TAMPA, Fla. -- Late last month, a federal judge ruled to toss out the Firearm Owners' Privacy Act, a law that prohibited state doctors from asking their patients about gun ownership. In the legal battle that carried the nickname "Docs vs. Glocks," U.S. District Judge Marcia Cooke sided with the former in her ruling, finding the ban to be unconstitutional and its wording vague. While its supporters contended that the ban was to protect patients' Second Amendment right to bear arms, the judge saw it as an infringement on doctor's First Amendment freedom of speech rights.
As the debate continues, the Firearm Owner's Privacy Act's day in court may very well continue also. There's a chance the state Department of Health will appeal the court's ruling, while some are calling for the case to be appealed to the 11th Circuit Court of Appeals in Atlanta. Jay Millson, executive vice president of the Florida Academy of Family Physicians (one of the organizations in favor of repealing the ban) commented on the possibility of an appeal.
"Politics are messy," Millson said. "I'm sure there will be pressure to appeal it at some point. The only way that we see this is to allow physicians to treat patients and hopefully maintain the sanctity of that relationship."
Angela Castillo of Hernando Today also can see an appeal coming, as she stated in her column posted on July 7: "As often happens in such contentious disputes between well-financed litigants, expect an appeal." But meanwhile, Millson alluded to politics having nothing to even do with his organization's stance on the case.
"We would work to repeal anything that interferes with the ability for a physician to care for a patient. It really has nothing to do with the Second Amendment," he said. "For us, it's a really black and white issue-it's truly about safety, it has nothing to do with people's ability to carry a firearm or not."
The ban, which among others was backed by the National Rifle Association, stemmed from a complaint by an Ocala, Fla., patient who reportedly claimed a physician would no longer treat her after declining to answer gun-ownership questions. Since its inception last year to the recent ruling, the ban has drawn criticism.
"You license me to be a doctor to protect people and to protect the lives of the individual and others, but I can't ask a person if he has a gun? That does not make sense," said Dr. David Kalin, MD, who is the Executive Director of the International Board of Medicine and Surgery and a family practitioner in the Tampa Bay area.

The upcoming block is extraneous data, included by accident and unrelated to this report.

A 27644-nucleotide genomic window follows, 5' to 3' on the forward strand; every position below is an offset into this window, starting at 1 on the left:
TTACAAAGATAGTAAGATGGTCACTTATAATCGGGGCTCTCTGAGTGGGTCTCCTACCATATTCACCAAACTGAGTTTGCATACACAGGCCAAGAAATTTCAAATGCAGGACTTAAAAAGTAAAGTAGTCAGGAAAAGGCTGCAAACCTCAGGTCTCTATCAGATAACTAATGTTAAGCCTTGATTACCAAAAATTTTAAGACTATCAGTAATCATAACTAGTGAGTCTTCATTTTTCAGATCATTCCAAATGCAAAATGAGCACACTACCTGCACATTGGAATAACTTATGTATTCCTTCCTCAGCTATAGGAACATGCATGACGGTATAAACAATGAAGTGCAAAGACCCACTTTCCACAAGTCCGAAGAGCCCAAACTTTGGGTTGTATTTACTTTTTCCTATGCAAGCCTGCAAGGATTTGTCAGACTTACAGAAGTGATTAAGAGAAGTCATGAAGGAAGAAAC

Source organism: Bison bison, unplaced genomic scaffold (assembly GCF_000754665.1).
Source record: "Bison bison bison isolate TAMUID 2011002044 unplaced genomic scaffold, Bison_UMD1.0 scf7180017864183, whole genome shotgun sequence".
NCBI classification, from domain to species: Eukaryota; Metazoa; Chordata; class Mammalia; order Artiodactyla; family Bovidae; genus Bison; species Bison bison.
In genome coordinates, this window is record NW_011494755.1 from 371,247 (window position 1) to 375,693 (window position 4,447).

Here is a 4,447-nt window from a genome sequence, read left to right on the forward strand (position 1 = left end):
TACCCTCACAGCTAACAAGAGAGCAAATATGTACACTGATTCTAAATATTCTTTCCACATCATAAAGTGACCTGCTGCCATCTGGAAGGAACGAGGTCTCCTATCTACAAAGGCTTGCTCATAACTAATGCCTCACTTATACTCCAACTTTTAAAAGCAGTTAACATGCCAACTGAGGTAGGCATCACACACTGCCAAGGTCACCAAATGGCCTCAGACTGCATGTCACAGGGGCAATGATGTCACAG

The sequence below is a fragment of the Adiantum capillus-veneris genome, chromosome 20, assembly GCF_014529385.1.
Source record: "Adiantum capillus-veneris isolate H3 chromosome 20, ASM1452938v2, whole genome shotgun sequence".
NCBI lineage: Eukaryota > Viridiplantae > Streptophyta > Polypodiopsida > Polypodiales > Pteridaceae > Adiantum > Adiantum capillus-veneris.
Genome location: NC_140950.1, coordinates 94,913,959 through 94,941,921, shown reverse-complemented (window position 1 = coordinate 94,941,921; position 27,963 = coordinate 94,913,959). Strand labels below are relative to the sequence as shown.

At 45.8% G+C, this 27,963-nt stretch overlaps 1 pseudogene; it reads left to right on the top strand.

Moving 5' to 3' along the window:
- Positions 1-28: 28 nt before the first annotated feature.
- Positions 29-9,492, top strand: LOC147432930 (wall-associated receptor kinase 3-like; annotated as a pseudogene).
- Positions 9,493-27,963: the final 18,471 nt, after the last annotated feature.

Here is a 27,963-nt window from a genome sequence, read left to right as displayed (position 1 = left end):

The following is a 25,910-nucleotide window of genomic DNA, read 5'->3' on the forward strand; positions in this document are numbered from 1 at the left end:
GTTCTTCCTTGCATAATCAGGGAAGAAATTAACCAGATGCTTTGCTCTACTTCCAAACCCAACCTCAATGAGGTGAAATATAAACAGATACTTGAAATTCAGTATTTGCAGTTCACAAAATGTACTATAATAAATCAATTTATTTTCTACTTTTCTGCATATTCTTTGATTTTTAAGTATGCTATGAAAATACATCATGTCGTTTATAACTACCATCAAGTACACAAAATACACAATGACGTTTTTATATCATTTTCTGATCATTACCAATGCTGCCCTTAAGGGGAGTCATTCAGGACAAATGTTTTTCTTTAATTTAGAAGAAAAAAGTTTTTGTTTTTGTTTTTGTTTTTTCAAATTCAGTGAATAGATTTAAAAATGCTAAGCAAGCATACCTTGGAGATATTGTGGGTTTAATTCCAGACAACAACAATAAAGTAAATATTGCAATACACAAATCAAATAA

"I think it's a dumb idea not letting a doctor ask about guns in the house," added Dr. Alan Sichelman, MD, who practices internal medicine and pediatrics also in the bay area. "If people don't want to tell you, they're going to lie anyway."
Both doctors clarified that gun ownership and use aren't topics they question their patients about frequently. Kalin stated there may be certain avenues of discussion that lead him to asking those types of questions, while Sichelman said if he sees a family at risk, then he may ask them questions regarding smoking, drinking or guns in the house.
And with criticism toward the ban comes an opposing side with criticism toward the repeal. In her article posted on July 7, Nancy Smith of Sunshine State News urged Florida Gov. Rick Scott to appeal Judge Cooke's decision. She quoted Molly Johanssen, a concerned Tallahassee business owner: "They can coerce the names and habits of gun owners out of doctors' medical records, that's what scares me most. Maybe it won't happen today or tomorrow, but the ability to do it is there."
Additionally, in an article posted on TampaBayOnline.com from Sept. 13, 2011, the same month Judge Cooke placed a temporary injunction on the ban, former NRA president and current lobbyist for the organization Marion Hammer, said, "Patients don't like being interrogated about whether or not they own guns when they take their child with a sore throat to a pediatrician, nor do they like being interrogated in an emergency room when their Little Leaguer broke his leg sliding into first base, to be interrogated about whether or not they own guns."
Smith, as well as lobbyists for the ban, may very well get their wish for the ruling to be appealed.
The National Rifle Association was contacted for additional comment, but did not immediately respond.
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